Maximillian Akeksandrovich Voloshin (1877 - 1932)

Maximilian Aleksandrovich Voloshin (Kiriyenko-Voloshin) is a remarkable representative of Russian symbolism. He combined various talents, being a poet, a literary and art critic, a translator, an aquarellist artist and at last - an original thinker uniting in his outlook religious and mystical points of view on the one hand and the philosophy of history on the other.

The childhood of Voloshin, born in Kiev, passed in the South of Russia and in Moscow. In 1893 the future poet's mother E.O. Kiriyenko-Voloshina who had been bringing him up alone after his father's early death settled down in the eastern part of the Crimea, in Koktebel, then a small unremarkable village near Feodosia. All Voloshin's further life was connected with Koktebel and Cimmeria (the eastern Crimea) became a special poet's theme interpreted in the best way to reveal the peculiarity of his artistic nature. After finishing high school in Feodosia in 1897 he entered the Law Faculty of Moscow University, but was expelled in 1899 and deported from Moscow for participating in the students' disturbances. Again he had suffered persecution in August 1900 after which the action was withdrawn. Voloshin did not resume classes at the University and in spring 1901 left for Europe for proper studying of the modern Western culture and self-education. Having toured around Germany, Italy and Spain he settled down for long in Paris that became his second spiritual homeland.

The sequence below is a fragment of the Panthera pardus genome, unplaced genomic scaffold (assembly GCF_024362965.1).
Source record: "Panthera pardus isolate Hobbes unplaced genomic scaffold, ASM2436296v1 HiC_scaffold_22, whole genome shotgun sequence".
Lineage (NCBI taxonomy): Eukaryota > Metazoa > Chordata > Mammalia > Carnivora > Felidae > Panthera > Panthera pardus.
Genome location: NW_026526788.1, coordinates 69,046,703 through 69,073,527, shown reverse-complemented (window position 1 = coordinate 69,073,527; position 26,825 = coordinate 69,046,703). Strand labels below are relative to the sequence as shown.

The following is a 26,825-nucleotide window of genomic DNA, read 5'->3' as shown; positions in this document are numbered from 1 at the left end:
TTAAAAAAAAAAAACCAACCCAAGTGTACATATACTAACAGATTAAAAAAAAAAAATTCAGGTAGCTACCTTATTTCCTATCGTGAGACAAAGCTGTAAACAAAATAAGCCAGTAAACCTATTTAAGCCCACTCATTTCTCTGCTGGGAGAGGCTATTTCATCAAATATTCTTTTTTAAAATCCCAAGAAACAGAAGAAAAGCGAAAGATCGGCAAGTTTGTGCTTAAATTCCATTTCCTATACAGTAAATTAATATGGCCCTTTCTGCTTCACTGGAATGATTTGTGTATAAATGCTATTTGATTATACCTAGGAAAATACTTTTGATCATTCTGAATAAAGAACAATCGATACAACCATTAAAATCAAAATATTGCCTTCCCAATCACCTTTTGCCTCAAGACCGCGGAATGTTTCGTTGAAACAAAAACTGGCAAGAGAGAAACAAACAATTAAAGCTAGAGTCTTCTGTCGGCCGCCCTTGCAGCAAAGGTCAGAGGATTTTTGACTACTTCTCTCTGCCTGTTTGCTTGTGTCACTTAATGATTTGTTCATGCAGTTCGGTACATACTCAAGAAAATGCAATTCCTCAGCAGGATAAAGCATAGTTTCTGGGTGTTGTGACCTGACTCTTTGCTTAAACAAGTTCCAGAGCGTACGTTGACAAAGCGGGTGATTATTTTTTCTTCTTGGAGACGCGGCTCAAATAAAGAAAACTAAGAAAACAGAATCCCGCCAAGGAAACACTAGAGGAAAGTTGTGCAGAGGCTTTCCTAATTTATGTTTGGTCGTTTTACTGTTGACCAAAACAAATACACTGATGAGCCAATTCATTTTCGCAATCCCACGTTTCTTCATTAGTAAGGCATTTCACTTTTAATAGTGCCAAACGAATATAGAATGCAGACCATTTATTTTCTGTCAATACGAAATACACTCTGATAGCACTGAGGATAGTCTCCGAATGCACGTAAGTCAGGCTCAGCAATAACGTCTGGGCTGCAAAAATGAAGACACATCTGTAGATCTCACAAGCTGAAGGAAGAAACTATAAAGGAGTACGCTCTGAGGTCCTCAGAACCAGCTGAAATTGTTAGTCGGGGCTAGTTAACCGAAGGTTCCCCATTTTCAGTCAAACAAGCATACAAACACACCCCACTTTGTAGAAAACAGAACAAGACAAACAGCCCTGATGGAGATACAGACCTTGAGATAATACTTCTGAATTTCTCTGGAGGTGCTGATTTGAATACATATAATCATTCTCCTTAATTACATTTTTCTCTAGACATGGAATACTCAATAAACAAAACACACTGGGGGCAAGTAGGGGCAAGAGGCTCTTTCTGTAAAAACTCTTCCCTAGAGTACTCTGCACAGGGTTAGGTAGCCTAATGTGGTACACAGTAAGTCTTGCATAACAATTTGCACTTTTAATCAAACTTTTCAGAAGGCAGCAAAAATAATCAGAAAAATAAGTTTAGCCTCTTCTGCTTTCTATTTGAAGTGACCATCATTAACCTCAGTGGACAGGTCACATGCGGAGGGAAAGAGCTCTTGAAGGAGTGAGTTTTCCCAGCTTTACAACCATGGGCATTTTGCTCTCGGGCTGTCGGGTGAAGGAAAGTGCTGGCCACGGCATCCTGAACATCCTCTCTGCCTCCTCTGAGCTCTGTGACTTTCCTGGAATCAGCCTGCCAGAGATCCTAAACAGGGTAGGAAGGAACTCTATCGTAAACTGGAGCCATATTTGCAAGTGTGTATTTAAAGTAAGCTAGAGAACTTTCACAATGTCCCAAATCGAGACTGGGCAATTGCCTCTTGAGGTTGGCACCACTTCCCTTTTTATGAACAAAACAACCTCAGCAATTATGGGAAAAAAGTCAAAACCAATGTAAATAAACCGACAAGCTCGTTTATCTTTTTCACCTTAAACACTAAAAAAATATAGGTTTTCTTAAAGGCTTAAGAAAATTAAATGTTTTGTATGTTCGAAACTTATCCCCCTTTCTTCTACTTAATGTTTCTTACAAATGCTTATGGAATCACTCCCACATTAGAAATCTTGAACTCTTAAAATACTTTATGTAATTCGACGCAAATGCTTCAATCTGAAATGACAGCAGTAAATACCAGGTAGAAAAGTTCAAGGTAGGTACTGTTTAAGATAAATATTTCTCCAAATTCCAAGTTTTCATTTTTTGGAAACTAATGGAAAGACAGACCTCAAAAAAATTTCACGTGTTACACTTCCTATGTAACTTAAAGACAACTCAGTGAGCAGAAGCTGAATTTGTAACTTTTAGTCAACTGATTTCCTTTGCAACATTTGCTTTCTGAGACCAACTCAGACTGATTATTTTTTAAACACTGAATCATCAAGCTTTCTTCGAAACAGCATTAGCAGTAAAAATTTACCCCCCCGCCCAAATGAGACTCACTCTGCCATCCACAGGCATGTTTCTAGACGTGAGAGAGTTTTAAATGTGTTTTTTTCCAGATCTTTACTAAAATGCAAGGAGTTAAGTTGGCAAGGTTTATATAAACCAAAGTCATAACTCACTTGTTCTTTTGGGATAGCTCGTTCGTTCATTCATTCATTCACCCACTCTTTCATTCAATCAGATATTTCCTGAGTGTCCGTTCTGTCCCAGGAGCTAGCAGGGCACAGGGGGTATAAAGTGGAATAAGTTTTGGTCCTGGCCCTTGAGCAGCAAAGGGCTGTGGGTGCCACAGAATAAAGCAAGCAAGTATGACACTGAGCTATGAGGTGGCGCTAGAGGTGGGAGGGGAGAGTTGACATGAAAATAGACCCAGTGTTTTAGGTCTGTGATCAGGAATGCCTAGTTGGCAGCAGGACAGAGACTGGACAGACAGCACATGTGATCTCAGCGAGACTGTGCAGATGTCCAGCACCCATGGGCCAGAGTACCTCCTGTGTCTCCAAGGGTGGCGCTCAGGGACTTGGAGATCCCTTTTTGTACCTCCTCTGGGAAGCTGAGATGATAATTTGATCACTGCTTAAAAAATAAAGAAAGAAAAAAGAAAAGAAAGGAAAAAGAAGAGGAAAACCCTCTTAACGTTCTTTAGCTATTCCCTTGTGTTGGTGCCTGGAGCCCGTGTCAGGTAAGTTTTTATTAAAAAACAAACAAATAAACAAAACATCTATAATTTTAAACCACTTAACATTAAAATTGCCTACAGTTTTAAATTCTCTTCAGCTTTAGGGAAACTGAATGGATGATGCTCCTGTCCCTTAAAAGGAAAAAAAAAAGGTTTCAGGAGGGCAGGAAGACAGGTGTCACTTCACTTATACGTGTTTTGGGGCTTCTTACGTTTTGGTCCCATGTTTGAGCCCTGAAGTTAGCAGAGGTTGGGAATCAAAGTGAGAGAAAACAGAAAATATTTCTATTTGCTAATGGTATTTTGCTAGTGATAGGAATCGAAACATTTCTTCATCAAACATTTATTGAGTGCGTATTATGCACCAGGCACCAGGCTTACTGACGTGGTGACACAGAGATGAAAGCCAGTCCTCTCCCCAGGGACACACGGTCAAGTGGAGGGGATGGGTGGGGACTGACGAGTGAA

After returning to Russia in January 1903 Voloshin entered the symbolist writers' circle and formally staying out of any literary groups, published poems in symbolist editions. With the foundation Moscow magazine «Vesy» he became its closest contributor, a mediator between the magazine and French literary and artistic circles. Being Paris reporter of the Petersburg's newspaper «Rus», he continued cooperating with the Russian modernists' periodicals - Moscow magazines «Zolotoye Runo» and «Pereval» as well as Petersburg magazine «Apollon». In 1910 the first book by Voloshin «Stikhotvoreniya. 1900-1910» saw the light of the day. There he appeared as a poet of symbolist synthesis: with the «old» masters of this current he had in common the love for Western-European predecessors and prototypes, the orientation on French modernists, the inclination to rhetoric pathetic and masterly decoration of a verse; with the «younger» generation of symbolists he shared religious and philosophical views as well as «internal mystery vision»(«tainozritelnye») aspirations and, besides that, a rigorous autobiographical construction, a poetic mythologization of individual fate.